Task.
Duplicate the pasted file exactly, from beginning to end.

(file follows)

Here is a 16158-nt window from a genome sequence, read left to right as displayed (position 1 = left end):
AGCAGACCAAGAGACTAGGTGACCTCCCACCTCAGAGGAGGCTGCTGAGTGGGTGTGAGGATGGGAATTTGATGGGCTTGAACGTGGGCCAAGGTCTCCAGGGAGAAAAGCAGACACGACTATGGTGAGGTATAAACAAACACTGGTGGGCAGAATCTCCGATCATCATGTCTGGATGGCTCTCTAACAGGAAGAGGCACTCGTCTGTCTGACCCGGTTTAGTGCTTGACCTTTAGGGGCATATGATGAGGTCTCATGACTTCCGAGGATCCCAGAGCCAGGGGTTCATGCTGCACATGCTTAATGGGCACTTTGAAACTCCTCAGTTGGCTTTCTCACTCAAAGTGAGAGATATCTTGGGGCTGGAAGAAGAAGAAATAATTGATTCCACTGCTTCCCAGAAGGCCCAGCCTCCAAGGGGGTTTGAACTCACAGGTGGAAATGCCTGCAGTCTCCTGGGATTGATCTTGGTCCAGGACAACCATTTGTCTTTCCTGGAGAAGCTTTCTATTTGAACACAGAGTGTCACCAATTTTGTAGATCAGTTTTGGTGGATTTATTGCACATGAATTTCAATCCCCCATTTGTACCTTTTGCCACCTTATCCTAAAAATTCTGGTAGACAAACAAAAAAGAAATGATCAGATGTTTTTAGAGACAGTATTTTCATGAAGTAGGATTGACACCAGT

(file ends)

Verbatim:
Here is a 16158-nt window from a genome sequence, read left to right as displayed (position 1 = left end):
AGCAGACCAAGAGACTAGGTGACCTCCCACCTCAGAGGAGGCTGCTGAGTGGGTGTGAGGATGGGAATTTGATGGGCTTGAACGTGGGCCAAGGTCTCCAGGGAGAAAAGCAGACACGACTATGGTGAGGTATAAACAAACACTGGTGGGCAGAATCTCCGATCATCATGTCTGGATGGCTCTCTAACAGGAAGAGGCACTCGTCTGTCTGACCCGGTTTAGTGCTTGACCTTTAGGGGCATATGATGAGGTCTCATGACTTCCGAGGATCCCAGAGCCAGGGGTTCATGCTGCACATGCTTAATGGGCACTTTGAAACTCCTCAGTTGGCTTTCTCACTCAAAGTGAGAGATATCTTGGGGCTGGAAGAAGAAGAAATAATTGATTCCACTGCTTCCCAGAAGGCCCAGCCTCCAAGGGGGTTTGAACTCACAGGTGGAAATGCCTGCAGTCTCCTGGGATTGATCTTGGTCCAGGACAACCATTTGTCTTTCCTGGAGAAGCTTTCTATTTGAACACAGAGTGTCACCAATTTTGTAGATCAGTTTTGGTGGATTTATTGCACATGAATTTCAATCCCCCATTTGTACCTTTTGCCACCTTATCCTAAAAATTCTGGTAGACAAACAAAAAAGAAATGATCAGATGTTTTTAGAGACAGTATTTTCATGAAGTAGGATTGACACCAGT